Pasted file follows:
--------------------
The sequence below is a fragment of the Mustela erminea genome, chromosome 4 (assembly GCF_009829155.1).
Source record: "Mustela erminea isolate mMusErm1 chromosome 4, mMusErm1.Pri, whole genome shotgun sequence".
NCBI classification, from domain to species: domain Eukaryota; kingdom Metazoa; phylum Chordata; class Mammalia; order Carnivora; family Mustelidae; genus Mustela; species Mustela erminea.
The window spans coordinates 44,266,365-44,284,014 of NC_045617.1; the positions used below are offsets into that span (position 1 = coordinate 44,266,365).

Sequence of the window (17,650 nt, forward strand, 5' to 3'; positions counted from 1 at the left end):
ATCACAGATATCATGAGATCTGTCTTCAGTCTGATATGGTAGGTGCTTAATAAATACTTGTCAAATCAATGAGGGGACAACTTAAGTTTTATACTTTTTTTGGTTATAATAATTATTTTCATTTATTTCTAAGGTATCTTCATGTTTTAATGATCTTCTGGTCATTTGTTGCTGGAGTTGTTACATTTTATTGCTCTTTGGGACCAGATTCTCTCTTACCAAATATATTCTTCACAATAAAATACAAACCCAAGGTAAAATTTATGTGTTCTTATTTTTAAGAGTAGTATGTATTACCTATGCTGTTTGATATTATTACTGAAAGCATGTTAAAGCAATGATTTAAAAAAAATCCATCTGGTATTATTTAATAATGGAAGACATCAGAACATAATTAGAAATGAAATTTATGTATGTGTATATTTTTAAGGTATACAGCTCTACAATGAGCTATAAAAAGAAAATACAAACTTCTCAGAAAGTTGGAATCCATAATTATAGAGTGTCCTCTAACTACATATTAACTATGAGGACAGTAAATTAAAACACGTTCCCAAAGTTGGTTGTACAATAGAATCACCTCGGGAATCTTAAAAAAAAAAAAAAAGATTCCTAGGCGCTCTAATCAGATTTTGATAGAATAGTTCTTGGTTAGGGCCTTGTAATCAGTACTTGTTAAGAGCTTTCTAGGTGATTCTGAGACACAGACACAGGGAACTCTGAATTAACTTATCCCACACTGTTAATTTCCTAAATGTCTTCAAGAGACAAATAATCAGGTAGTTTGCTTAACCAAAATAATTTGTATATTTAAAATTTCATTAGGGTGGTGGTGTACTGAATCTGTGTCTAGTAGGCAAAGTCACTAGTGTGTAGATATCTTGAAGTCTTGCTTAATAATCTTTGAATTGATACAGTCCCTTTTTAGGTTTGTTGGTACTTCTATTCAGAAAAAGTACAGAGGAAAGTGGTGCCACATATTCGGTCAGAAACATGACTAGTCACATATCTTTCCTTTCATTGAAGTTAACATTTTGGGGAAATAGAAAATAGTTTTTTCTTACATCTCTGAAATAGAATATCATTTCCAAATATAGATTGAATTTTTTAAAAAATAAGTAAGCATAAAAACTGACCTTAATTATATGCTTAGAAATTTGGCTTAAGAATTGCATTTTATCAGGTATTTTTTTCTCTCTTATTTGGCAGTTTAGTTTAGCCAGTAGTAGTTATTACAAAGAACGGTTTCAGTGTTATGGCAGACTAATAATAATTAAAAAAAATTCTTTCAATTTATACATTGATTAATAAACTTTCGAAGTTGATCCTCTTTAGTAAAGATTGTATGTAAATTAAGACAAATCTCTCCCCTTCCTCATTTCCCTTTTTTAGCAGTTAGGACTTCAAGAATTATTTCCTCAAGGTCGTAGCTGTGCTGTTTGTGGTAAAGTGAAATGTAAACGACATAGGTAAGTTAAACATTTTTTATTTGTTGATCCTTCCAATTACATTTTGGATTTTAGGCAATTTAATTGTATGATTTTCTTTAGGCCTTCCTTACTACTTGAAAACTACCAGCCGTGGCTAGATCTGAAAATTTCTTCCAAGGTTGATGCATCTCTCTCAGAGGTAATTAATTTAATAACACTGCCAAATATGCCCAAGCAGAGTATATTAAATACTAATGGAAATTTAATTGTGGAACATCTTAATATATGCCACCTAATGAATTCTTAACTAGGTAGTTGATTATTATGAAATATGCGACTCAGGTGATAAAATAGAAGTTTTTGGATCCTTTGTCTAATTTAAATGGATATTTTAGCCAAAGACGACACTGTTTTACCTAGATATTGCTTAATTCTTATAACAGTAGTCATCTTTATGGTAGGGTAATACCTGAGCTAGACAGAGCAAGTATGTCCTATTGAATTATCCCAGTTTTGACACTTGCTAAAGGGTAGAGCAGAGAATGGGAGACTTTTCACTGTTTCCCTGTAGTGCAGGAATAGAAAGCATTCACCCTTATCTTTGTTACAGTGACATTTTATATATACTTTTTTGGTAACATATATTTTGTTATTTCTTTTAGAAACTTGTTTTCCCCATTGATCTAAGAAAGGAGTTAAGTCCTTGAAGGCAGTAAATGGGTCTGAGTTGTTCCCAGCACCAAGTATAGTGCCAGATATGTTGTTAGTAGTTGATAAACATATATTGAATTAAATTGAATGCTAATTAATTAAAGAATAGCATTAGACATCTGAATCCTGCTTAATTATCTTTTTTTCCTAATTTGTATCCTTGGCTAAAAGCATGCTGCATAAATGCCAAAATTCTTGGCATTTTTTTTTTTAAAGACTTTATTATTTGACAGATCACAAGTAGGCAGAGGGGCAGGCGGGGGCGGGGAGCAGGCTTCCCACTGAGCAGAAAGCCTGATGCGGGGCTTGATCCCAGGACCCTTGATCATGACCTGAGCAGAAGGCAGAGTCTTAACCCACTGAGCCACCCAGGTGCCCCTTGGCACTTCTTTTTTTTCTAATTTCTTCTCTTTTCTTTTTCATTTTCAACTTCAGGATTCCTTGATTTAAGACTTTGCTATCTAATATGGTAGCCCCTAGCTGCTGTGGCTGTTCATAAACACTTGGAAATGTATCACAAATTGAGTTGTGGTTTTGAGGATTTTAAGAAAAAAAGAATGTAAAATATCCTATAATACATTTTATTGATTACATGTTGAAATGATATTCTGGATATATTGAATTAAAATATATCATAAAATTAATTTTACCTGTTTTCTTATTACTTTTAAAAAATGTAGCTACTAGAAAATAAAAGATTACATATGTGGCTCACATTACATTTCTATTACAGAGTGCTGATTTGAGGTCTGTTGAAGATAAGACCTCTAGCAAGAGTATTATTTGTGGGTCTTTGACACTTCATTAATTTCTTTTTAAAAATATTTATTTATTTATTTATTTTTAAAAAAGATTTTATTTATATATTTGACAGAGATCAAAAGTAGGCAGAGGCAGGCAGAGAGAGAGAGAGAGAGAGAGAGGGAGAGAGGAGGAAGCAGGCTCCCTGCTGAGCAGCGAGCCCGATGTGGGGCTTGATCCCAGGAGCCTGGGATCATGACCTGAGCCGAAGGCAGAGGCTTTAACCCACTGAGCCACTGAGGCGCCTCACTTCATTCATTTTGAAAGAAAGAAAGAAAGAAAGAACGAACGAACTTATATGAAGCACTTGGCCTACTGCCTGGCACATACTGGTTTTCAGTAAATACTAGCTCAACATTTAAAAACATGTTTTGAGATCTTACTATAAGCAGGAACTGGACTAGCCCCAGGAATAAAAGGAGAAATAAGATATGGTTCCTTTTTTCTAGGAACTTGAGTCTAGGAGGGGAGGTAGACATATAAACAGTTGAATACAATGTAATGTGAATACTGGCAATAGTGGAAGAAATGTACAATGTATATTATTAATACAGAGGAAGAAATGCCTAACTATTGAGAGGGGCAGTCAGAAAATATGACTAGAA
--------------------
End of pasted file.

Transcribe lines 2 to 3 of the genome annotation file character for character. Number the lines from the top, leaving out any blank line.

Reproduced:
Source record: "Mustela erminea isolate mMusErm1 chromosome 4, mMusErm1.Pri, whole genome shotgun sequence".
NCBI classification, from domain to species: domain Eukaryota; kingdom Metazoa; phylum Chordata; class Mammalia; order Carnivora; family Mustelidae; genus Mustela; species Mustela erminea.